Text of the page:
Wednesday, March 09, 2016

Dancing Feat: Impressive Numbers Add Up to Make '42nd Street' an Enjoyable, If Not Extraordinary, Destination -- Chicago Theater Review

Theater Review

42nd Street
Cadillac Palace, Chicago
Thru March 20

Based on an Oscar-nominated musical film from 1933, 42nd Street won the Best Musical Tony Award after it premiered on Broadway in 1980--it would run for nearly 9 years--and the Best Musical Revival Tony for a 2001 remount that spent another 4 years in the show's Times Square locale.

So although a seemingly non-Equity National Tour feels a bit odd 10+ years after 42nd Street's last Broadway appearance--and I've been a Broadway in Chicago subscriber long enough to have caught the revival tour in 2002--the musical appropriately begins with one of the most timeless opening numbers you'll ever see.

After a fine overture wonderfully rendered at the Chicago tour stop by a 12-member orchestra, the curtain rises to reveal the full cast in a sublime group tap dancing routine.

The show ends--almost, as an unnecessary 10 minutes follow--with an even more blissful tap dancing spectacle featuring a staircase and set to the musical's title tune.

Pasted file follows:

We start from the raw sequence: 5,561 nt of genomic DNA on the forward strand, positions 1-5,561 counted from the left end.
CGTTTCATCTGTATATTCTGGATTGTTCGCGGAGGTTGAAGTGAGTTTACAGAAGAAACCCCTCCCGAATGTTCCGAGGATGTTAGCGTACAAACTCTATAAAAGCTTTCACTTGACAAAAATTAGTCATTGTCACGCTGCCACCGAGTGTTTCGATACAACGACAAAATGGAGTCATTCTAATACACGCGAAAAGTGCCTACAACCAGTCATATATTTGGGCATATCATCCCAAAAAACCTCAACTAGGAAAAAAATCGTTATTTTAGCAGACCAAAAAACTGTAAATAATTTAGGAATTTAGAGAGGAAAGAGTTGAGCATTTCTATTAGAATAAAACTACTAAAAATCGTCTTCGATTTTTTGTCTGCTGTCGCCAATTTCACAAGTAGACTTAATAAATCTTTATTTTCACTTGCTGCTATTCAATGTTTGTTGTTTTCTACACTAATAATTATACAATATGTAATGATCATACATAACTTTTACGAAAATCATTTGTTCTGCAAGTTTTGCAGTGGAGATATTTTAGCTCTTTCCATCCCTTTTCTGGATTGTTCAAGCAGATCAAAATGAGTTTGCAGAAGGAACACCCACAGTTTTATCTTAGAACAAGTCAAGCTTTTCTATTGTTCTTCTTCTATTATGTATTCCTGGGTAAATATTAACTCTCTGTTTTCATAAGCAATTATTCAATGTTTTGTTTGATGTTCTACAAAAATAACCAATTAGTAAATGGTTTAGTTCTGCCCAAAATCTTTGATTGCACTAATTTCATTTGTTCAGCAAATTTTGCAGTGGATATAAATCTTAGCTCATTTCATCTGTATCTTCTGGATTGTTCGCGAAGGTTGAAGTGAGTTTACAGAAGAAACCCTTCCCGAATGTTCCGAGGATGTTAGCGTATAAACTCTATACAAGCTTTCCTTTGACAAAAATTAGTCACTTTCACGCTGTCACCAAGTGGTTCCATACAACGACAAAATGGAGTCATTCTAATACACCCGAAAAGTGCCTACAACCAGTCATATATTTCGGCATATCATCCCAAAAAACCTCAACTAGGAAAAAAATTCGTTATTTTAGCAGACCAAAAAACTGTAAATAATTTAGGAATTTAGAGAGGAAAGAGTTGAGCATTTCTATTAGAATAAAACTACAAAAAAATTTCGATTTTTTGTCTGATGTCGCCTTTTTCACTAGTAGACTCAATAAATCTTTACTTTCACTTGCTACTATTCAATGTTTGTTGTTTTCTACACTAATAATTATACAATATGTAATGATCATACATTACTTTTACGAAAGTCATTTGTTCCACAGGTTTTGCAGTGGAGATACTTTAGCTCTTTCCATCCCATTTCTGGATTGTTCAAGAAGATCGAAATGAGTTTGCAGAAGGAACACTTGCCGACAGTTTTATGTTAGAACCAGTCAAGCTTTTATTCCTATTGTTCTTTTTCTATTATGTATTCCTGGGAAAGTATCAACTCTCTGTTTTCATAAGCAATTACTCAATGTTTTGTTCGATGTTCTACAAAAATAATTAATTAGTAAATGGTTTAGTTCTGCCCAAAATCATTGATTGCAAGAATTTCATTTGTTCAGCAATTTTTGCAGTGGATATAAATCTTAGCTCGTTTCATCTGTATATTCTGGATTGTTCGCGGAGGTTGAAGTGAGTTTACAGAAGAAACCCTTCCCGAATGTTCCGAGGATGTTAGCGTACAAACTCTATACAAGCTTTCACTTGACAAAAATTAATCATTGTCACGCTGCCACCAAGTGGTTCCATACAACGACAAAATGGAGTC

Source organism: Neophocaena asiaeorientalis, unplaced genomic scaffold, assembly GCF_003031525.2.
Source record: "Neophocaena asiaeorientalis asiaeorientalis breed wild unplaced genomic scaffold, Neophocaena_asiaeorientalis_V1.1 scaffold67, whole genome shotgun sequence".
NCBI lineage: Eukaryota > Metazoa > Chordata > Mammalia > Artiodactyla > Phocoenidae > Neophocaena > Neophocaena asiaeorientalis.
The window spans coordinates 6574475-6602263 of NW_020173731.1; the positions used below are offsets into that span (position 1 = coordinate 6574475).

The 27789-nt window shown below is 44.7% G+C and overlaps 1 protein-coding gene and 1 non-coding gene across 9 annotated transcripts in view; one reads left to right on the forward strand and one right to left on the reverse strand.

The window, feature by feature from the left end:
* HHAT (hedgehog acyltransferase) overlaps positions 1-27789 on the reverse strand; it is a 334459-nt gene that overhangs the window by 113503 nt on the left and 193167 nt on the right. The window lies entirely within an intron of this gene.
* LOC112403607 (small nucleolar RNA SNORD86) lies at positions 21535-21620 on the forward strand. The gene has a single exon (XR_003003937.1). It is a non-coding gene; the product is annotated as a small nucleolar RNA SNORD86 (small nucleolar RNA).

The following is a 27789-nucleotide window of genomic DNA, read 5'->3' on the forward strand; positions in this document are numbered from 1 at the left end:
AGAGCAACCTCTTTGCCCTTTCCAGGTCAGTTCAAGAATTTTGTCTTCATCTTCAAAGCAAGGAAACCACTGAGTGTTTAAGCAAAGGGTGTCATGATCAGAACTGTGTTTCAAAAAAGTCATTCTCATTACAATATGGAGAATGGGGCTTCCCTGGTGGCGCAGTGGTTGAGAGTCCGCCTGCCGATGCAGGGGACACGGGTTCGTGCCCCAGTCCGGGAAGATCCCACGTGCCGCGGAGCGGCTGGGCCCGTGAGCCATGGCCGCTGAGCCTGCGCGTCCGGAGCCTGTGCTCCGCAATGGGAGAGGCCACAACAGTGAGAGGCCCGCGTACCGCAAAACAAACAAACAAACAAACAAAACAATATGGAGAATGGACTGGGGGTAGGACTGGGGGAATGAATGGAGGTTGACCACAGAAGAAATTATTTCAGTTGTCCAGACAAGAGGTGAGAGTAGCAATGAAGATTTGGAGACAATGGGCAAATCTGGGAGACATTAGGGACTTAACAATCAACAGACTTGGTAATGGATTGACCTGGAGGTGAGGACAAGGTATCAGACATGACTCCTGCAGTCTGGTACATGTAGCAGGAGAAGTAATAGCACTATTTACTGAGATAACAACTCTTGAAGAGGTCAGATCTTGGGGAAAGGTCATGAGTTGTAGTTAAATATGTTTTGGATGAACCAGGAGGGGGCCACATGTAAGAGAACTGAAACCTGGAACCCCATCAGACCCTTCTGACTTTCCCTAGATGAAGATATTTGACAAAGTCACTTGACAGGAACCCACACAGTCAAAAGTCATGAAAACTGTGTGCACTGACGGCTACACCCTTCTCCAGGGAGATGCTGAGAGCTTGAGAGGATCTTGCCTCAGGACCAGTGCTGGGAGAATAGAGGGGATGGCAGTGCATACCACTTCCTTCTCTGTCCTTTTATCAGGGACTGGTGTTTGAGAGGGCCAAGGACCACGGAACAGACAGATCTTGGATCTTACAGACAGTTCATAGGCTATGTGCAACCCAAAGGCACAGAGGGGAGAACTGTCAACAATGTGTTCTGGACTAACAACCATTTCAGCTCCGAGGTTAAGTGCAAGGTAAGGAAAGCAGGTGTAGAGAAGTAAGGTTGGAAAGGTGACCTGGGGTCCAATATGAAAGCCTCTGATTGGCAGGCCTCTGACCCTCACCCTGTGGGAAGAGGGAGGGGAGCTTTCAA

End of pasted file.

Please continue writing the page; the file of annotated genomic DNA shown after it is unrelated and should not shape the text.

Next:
In between come several dazzling numbers--often involving choral singing, group tap dancing or both--and classic tunes such as "Lullaby of Broadway," "We're in the Money" and "Shuffle Off to Buffalo" that have undoubtedly delighted audiences since composer Harry Warren and lyricist Al Dubin wrote them for the movie or around that time.

Photo credit on all: Chris Bennion
But although there are many terrific moments in 42nd Street, thanks in large part in 2016 to a tappingly-talented cast choreographed by Randy Skinner, in full it feels a bit antiquated and somewhat less than astonishing. (The show's original director and dance creator, the legendary Gower Champion, tragically died on the day of the 1980 opening night.)

I certainly appreciate the numerous delights to be found in "old-fashioned musicals" scored by geniuses like Cole Porter, George Gershwin and Irving Berlin, but especially when witnessed with modern eyes, many shows from the first half of the 20th Century--1943's Oklahoma by Rodgers & Hammerstein is oft-regarded as revolutionizing the art form--suffer from slight, hokey story lines with dubious continuity and excessive whiteness, and prima facie straightness, that feels at odds with today's cultural and theatrical landscape. (Though brought to the stage in 1980, the classic songs of 42nd Street give it a kinship with earlier works.)

Not everything nowadays needs to be Hamilton or Fun Home or Spring Awakening, but whereas a current revival tour of the 50-year-old Cabaret not only felt edgy in a contemporary sense, its brassy, brilliant score blended with the foreboding tale of rising fascism/Nazism to feel entirely--and quite eerily--resonant and relevant in 2016 America.